It's Christmas season now, and The Queen Of The World found this nifty Canukistan blues. Merry Christmas, Hosers!
Tuesday, November 29, 2022
Sunday, November 27, 2022
A Charlie Brown Christmas was an annual show when I was growing up, and this was the iconic song from that show. Vince Guaraldi is forever associated with this composition of his. It's not really classical, but since we're now past Thanksgiving, it is Christmas. Enjoy.
Friday, November 25, 2022
In the ongoing effort to protect the world from Borepatch, the following actions have been taken by The Blogger Team.
https://borepatch.blogspot.com/2008/06/what-smells-good.html has been removed.
If this continues, I will make a sidebar widget to list the posts that The Blogger Team is protecting you from.
Dwight posts his obit. Dr. Brooks wrote "The Mythical Man-Month" which is perhaps the seminal computer science text. I read it 25 or 30 years ago and it's been useful to me over the course of my career. Dr. Brooks taught that complexity kills projects, and the way to ensure success is not to throw bodies at the problem but rather ruthlessly enforce clarity in your goals.
Essentially, not all teams are created equal, just like not all cars are created equal. So what's the best car? It all depends on what you want to do with it. A car is not a car is not a car.
I hadn't known that Brooks became a devout Christian in his middle age. This really isn't remarkable - most of my science and engineering professors were regular church attendees. Only modern intellectuals think there's a tension between science and theology. Of course the obit writer is an intellectual and so this part of his life is presented as something mysterious and unusual. Sigh.
Thursday, November 24, 2022
Here's the content of the message we received. It is worth pointing out that this post has been sitting, unloved and unread, since July of 2014. If your curiosity is now aroused, it is possible to visit the Wayback Machine with the URL and read the post unedited. The note mentions that it was the Malware and Virus policy that was violated, so it is possible that one of the links in the post was compromised and that triggered the removal.
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Wednesday, November 23, 2022
Via The History Blog, there's a Sweet Potato Pie recipe from 1653. Pretty cool, although it's been updated for the modern palate. Pretty high end ingredients for the day, so not exactly what the Pilgrims would have had at Thanksgiving, but it sounds pretty yummy.
Thursday, November 17, 2022
Adan Piggott (Gentleman Adventurer) posted this a few weeks back. It's been quite a while since I've posted Thursday Blues, and this is an artist I'd never heard of. Adam does a good job introducing him:
I first came across this guy back in 2015 when I purchased his album, ‘The Story of Sonny Boy Slim’. A great album, every track is a winner. He has a unique sound which is hard to come by these days. And he seems to like to record his stuff analog style. I’m gonna let the music do the talking as opposed to me rabbiting on. Here he is playing one of the album tracks in a live studio session. I love how he is so understated on the guitar, draws you in, and then a killer knock out solo performance.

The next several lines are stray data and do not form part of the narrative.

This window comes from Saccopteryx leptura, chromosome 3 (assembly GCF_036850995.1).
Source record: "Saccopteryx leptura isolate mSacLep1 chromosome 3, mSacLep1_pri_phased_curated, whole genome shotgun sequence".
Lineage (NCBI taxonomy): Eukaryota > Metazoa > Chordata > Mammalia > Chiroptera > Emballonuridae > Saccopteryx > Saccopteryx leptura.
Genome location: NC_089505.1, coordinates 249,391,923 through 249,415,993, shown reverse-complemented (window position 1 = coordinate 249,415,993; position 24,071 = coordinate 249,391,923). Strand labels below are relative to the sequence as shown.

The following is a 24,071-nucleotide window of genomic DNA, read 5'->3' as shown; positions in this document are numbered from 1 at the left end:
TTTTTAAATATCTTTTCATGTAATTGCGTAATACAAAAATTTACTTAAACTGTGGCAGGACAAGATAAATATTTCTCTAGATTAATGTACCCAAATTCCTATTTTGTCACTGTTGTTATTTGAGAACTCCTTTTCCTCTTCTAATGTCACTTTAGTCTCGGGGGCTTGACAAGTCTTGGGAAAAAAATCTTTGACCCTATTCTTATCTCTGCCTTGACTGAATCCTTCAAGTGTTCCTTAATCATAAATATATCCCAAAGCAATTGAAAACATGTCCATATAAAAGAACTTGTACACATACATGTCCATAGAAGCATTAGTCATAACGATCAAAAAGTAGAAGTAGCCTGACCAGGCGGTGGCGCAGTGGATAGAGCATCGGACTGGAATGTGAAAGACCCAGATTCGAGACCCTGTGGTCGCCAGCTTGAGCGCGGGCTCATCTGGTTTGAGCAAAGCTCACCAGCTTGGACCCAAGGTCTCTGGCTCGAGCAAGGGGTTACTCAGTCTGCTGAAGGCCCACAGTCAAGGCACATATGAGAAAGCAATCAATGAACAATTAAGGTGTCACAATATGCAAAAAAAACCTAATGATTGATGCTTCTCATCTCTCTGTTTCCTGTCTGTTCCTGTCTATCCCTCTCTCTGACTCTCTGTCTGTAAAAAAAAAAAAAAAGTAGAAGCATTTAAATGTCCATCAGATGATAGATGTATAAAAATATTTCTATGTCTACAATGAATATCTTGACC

Killer blues guitar, indeed. Thanks, Adam!
Congratulations to NASA for this week's successful SLS launch. It is (for now at least) the most powerful rocket in history. The Orion capsule is now on its way to the Moon which is pretty cool.
But you have to think that SpaceX is the future. Casey Handmer describes just what a game changer the Starship rocket is:
Starship matters. It’s not just a really big rocket, like any other rocket on steroids. It’s a continuing and dedicated attempt to achieve the “Holy Grail” of rocketry, a fully and rapidly reusable orbital class rocket that can be mass manufactured. It is intended to enable a conveyor belt logistical capacity to Low Earth Orbit (LEO) comparable to the Berlin Airlift. That is, Starship is a powerful logistical system that puts launch below the API.
Starship is designed to be able to launch bulk cargo into LEO in >100 T chunks for <$10m per launch, and up to thousands of launches per year. By refilling in LEO, a fully loaded deep space Starship can transport >100 T of bulk cargo anywhere in the solar system, including the surface of the Moon or Mars, for <$100m per Starship. Starship is intended to be able to transport a million tonnes of cargo to the surface of Mars in just ten launch windows, in addition to serving other incidental destinations, such as maintaining the Starlink constellation or building a big base at the Lunar south pole.
SLS has a different motivation. The return to the Moon is a Prestige Project (not to mention a way to funnel Federal money to favored suppliers). That road is a dead end. I posted this years back, before SpaceX was really on the radar. Looking at what they are doing, they look very much like Columbus.
(Originally posted Monday, July 20, 2009)
Jack Kennedy's Treasure Fleet
We haven't been back, since Gene Cernan climbed back aboard the LEM in December, 1972. Some folks think this is a crying shame. I used to be one of them. Now I recognize that there could not have been any other outcome. We've seen this before.
Between 1405 and 1433, the Chinese Ming dynasty sent a series of exploration voyages to southeast Asia, India, and even Africa. While the Portuguese under Prince Henry struggled down the western coast of Africa in their tiny caravels, huge Chinese treasure ships sailed to Calicut and Mogadishu.
And then they were gone, as if they had never existed. Why?
The historian David Landes spends considerable time on this question in his indispensable The Wealth And Poverty Of Nations. The Chinese voyages differed in one critical way from those of Diaz and Columbus: the Chinese voyages were motivated by a desire to glorify the Middle Kingdom, while the European ones were motivated by the desire for filthy lucre: